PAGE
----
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6 Things To Know About Dehydration

Dehydration is a serious health issue that needs to be addressed immediately. Water is a basic need, and adequate hydration is crucial in facilitating a myriad of the body’s basic functions. This isn’t surprising since more than half of body weight is made up of fluids.

What’s surprising, though, is up to 75% of Americans may be chronically dehydrated. The basis for such assertion is a self-assessment on whether participants were strictly adhering to the 13-cup intake recommended by the Institute of Medicine (IOM).

Dehydration FAQs

With summer just around the corner, the risk of acquiring heat-related problems substantially increases. This article would discuss the things you need to know about dehydration: its causes, symptoms, treatment, and prevention.

1. What is dehydration?

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Dehydration is defined as the loss of at least two percent of body weight. A simpler explanation would refer to the term as losing fluids at a rate faster than you can replenish. It can also mean not taking enough water to facilitate normal body functioning.

2. How much water do you need?

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It’s hard to determine something that’s lacking without a basis for measurement. The two percent body weight loss is too technical, so people are just being told to drink eight glasses a day. But experts may disagree and would rather tell you to increase your intake.

Besides the requirement set by the IOM, the US National Academies of Sciences, Engineering, and Medicine recommends adult women should take about 11.5 cups or 2.7 liters of water and more if they’re pregnant or nursing. Men, on the other hand, need to have 15.5 cups or 3.7 liters daily.

These are the guidelines for adults living in temperate zones and doing average physical activities, but the basis for fluid requirement varies from one person to another. Levels of physical activity, location, and overall health, as well as gender, are the major considerations in determining the basic requirement of an individual.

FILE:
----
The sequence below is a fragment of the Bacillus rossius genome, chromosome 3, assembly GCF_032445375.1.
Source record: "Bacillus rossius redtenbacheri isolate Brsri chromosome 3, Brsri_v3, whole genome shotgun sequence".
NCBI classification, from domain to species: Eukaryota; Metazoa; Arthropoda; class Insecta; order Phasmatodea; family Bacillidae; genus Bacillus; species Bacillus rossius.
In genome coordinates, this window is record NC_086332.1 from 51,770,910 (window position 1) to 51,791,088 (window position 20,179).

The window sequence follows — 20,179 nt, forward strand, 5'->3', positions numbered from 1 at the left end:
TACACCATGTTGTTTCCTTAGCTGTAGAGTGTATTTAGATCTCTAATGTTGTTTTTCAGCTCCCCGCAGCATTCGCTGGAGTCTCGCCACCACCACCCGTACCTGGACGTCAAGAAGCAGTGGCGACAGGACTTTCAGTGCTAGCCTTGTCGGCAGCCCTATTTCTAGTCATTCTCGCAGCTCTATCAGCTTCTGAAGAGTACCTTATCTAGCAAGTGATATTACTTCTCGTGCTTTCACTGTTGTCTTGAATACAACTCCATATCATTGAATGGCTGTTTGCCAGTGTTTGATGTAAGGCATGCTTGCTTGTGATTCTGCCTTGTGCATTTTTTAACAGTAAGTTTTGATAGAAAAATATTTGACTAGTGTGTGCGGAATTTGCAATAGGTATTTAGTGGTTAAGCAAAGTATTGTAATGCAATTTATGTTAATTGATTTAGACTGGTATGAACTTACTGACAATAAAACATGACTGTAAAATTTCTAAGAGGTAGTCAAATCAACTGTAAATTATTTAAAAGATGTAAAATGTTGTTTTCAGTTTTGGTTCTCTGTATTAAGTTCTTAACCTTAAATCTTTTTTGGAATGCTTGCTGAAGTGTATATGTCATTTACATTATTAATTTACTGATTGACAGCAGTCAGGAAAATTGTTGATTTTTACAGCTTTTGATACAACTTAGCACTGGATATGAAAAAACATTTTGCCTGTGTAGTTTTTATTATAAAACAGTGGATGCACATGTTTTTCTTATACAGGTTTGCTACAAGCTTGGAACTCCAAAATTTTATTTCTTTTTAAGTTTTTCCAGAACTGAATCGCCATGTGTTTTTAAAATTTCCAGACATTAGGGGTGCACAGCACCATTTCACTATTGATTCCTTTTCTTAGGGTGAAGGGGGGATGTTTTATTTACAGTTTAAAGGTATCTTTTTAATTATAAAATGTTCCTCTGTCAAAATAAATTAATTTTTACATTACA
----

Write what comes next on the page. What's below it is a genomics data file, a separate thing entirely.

3. What causes dehydration?

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There’s a myriad of reasons why an individual may fail to consume fluids regularly. Some may forget to take a few sips throughout the day while some may be suffering from specific illnesses. In some parts of the world, water may be a scarce resource and not everyone may have access to it.

Below are the most common reasons for dehydration:

  • Intense heat: Heat causes people to sweat easily. And as you may know, sweating causes fluid loss. If you’re exercising outdoors, it’s best to have a water bottle with you.
  • Health conditions: Fever and diabetes, among other health issues, can lead to increased fluid loss through frequent urination. In addition, some medicines may act as diuretics. Persons suffering from allergies may also experience issues; navigate here for more information.
  • Too much sweating: Physical activities performed in a hot environment can also result in too much sweating as the body tries to regulate its temperature.
  • Diarrhea: Food contributes about 20% of your total liquid intake. These are extracted when food passes through the large intestine. If you have diarrhea, your intestines don’t work properly and you’re only excreting rather than absorbing fluid.